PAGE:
Recent Modernist Blog Posts

Welcome to the Amazing Food Made Easy blog! This is a place I can share information and updates that don't fit into a specific area on the rest of the site. I focus mainly on sous vide and modernist cooking but if it's an interesting cooking method or fun cooking news I'll cover it as well.

In addition to cooking and sous vide news, how to guides and other articles, there's a lot of different types of information here including:

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Thanks, enjoy the blog and happy cooking!

Getting Creative with Vegetables - Ask Jason

Sous vide root vegetables 5

Mike Asked Jason: Another challenge for me has been getting creative with vegetables. I love your sweet and spicy carrots recipe, especially the convenience of dumping everything into the bag to cook and then you just put it straight on the plate and you don't do anything else with it.

There are a lot of vegetable recipes you can do that with as long as you don't mind them being a little watery.

Remember my 80% good enough mantra? When I'm cooking for a basic weeknight meal, I don't want to spend extra time and dirty more pots. I'll throw some vegetables in a sous vide bag with a little bit of olive oil or butter and a few herbs and spices. I'll cook them through until they're tender, put them on the plate and serve. I find besides being really flavorful, they're healthy to eat and the vegetables are perfectly cooked. It's a good way to kind of maximize my "golden rule".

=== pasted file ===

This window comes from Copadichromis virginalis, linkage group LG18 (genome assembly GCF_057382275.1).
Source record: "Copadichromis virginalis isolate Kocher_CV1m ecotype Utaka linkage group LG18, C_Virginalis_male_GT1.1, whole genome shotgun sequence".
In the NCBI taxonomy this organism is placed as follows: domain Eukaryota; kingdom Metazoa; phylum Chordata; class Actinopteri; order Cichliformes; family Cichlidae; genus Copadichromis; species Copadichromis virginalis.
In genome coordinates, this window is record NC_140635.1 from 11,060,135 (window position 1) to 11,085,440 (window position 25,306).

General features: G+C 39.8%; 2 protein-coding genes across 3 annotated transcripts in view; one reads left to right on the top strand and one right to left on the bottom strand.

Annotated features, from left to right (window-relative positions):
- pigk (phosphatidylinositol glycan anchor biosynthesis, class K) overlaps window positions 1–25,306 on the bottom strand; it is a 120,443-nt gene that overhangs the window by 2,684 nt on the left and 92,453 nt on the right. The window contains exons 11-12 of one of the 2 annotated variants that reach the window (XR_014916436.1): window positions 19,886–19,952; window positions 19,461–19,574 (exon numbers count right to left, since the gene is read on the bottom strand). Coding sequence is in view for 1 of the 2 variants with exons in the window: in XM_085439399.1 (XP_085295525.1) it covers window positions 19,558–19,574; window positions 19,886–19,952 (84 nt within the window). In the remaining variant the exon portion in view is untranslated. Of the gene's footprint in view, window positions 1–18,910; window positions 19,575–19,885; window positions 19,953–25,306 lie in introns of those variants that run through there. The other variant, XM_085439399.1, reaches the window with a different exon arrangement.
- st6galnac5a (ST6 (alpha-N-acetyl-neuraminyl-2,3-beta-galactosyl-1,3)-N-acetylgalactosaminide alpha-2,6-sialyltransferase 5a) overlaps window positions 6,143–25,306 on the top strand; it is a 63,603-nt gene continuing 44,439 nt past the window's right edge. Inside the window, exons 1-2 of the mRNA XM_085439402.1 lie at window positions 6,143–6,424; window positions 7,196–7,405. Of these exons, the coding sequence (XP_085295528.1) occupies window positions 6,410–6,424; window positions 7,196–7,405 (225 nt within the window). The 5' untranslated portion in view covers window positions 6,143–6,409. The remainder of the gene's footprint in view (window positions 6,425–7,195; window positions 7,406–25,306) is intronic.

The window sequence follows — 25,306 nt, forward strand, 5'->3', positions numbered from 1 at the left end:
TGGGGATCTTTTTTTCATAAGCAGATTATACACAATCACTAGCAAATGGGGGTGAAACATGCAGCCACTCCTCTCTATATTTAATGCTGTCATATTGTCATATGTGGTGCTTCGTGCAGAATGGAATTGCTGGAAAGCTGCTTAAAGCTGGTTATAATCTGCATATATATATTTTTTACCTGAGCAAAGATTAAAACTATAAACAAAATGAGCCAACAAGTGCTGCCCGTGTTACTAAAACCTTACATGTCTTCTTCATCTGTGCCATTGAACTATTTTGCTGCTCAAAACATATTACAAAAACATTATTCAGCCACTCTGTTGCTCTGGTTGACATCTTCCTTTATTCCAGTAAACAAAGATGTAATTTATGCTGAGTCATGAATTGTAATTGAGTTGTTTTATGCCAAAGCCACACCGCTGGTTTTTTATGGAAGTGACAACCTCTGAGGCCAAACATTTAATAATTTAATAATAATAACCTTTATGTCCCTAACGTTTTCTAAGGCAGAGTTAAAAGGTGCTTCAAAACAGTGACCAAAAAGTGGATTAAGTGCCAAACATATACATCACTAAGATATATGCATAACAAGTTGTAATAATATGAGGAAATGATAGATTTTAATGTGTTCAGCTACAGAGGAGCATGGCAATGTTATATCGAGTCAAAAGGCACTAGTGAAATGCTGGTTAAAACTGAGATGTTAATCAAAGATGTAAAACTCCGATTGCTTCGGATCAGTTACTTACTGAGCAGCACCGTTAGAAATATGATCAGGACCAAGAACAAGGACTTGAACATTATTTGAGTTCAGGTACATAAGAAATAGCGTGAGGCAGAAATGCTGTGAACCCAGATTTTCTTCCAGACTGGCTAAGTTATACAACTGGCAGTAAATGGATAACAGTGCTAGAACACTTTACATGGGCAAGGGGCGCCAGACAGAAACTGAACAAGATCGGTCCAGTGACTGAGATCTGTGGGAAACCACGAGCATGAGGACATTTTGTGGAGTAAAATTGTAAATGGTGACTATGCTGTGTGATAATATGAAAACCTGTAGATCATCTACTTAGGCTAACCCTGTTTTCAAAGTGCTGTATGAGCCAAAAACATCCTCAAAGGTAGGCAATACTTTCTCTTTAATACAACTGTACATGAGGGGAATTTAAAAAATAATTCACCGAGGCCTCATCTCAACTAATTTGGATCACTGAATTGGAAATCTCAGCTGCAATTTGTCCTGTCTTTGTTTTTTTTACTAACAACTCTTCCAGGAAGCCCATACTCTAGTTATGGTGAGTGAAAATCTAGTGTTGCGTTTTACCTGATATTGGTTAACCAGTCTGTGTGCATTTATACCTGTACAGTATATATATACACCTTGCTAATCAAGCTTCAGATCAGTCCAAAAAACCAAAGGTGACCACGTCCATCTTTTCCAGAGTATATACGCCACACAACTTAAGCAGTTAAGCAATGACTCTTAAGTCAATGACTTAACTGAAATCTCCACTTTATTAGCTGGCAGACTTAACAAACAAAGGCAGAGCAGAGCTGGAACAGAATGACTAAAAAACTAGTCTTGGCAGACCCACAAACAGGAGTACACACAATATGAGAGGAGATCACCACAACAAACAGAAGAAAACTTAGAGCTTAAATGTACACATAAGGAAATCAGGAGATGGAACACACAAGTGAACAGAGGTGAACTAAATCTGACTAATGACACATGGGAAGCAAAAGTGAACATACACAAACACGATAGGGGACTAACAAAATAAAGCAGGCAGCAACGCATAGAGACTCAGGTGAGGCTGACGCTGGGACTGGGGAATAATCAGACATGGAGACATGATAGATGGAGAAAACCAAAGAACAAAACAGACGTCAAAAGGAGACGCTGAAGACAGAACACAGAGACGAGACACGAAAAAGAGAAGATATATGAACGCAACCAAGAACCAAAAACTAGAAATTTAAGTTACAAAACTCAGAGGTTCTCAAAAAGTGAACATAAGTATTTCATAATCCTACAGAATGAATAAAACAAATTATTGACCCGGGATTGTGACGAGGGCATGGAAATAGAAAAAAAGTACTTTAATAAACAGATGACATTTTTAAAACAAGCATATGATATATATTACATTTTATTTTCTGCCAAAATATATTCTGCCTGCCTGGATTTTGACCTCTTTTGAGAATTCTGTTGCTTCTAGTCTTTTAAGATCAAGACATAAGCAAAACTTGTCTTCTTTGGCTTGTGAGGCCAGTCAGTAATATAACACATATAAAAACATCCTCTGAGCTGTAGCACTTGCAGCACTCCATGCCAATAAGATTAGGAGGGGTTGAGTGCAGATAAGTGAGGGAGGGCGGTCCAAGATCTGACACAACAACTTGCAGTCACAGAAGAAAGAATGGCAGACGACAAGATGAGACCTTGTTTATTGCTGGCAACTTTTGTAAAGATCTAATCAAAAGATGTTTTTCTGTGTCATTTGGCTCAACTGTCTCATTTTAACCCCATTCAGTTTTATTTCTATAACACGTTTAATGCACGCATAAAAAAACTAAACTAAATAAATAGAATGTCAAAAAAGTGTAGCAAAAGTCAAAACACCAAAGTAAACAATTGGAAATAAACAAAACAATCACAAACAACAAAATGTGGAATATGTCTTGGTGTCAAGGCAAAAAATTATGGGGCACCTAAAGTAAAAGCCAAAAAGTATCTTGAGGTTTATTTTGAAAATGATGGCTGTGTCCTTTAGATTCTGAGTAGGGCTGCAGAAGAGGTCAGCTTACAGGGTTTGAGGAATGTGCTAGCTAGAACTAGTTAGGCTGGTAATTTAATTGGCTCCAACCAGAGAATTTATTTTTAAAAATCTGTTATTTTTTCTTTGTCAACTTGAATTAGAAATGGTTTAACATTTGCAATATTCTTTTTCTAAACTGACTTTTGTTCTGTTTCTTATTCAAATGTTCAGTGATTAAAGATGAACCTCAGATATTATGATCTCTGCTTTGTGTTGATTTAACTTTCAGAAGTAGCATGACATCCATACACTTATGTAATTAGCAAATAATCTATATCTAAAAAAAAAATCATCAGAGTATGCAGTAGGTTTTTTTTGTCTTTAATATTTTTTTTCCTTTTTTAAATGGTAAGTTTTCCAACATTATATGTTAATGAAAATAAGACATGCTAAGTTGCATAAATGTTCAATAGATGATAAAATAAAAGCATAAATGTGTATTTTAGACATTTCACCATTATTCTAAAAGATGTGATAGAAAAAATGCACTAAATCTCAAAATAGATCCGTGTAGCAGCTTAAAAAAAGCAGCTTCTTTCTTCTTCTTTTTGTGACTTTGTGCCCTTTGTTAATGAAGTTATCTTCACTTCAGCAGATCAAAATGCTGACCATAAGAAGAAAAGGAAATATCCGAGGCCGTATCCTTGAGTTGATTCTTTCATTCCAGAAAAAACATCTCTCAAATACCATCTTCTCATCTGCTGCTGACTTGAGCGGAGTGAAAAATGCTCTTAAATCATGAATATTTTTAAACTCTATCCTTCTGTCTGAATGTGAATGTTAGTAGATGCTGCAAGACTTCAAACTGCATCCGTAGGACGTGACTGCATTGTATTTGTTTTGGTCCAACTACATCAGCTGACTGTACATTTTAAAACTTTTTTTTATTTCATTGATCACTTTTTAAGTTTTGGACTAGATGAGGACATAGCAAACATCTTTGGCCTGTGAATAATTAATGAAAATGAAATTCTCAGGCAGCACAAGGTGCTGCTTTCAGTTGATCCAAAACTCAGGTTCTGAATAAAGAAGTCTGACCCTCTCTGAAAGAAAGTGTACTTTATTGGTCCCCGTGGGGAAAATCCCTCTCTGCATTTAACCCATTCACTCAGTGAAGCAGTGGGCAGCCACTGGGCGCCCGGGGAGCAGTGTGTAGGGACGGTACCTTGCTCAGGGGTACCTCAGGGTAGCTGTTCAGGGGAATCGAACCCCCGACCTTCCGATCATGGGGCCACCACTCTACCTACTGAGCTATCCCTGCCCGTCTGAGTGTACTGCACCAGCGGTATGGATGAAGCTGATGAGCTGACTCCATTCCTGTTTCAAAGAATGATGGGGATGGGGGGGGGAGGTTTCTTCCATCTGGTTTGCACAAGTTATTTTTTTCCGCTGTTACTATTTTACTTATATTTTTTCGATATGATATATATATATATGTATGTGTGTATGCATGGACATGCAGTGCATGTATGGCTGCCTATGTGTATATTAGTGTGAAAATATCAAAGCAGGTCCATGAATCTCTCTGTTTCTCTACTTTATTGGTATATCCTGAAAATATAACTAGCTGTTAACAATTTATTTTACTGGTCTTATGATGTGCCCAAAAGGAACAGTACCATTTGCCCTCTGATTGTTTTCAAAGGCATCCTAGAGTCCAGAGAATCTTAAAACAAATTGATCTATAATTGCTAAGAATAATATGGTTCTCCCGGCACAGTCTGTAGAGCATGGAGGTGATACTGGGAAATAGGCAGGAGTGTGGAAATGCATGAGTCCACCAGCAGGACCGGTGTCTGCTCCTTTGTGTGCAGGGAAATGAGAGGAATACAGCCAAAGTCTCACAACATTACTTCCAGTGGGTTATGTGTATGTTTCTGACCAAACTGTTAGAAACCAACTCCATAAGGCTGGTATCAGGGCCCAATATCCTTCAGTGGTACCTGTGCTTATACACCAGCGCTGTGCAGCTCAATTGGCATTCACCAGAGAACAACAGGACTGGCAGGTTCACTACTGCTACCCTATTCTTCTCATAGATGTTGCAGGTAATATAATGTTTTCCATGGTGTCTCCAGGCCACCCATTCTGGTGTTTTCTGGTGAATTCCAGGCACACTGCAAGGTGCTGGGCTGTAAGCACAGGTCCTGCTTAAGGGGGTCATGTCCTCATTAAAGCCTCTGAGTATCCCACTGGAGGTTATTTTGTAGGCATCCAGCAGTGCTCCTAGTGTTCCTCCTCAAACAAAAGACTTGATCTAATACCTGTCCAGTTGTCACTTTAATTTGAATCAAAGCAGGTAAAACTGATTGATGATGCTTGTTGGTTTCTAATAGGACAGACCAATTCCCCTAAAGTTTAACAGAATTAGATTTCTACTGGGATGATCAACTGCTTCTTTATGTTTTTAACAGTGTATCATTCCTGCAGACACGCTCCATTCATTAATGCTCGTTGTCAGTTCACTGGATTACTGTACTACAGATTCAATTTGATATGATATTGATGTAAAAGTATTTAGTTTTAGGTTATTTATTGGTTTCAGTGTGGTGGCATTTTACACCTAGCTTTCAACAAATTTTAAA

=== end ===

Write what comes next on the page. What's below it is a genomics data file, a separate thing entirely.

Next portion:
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What are Some Tips for Sous Vide Chicken Breasts? - Ask Jason

Sous vide chicken tikka masala 2

Janel Asked Jason: I bought the sous vide to tackle my archenemy, chicken breast. I always overcook it and I'm hoping sous vide would help. I've yet to make one that turns out though. Maybe I'm just used to dry chicken and the sous vide ones have such a different texture.

I think chicken breast is something that some people cook with sous vide the first time and they love it. It changes their appreciation of sous vide and chicken breasts forever. Other people really struggle with chicken breasts for years. It's an interesting phenomenon to me.

I like to sous vide chicken breasts at 140°F (60°C). I feel like the texture is the most traditional-like that you can get from sous vide without it being overcooked. In addition, it still retains a lot of moisture.

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What's Your Favorite "Knockout"? - Ask Jason

Jason logsdon prime rib head.jpg

Adam asks what's your favorite knockout of 2018 so far?

I assume he's talking about dishes and not MMA or boxing. And in that case, I really liked 2 things.

One was the Snake River Farms gold wagyu they sent me. They hired me to make a video on how to sous vide prime rib, and sent me one of their bone-in wag American wagyu prime rib roasts. Not only did it taste amazing but it was also really fun to experiment with it. I cook it using a few different preparations and had my friend over to help me eat the $400, 11-pound prime rib. So that experience was all round exciting and something I generally don't do on a day-to-day basis.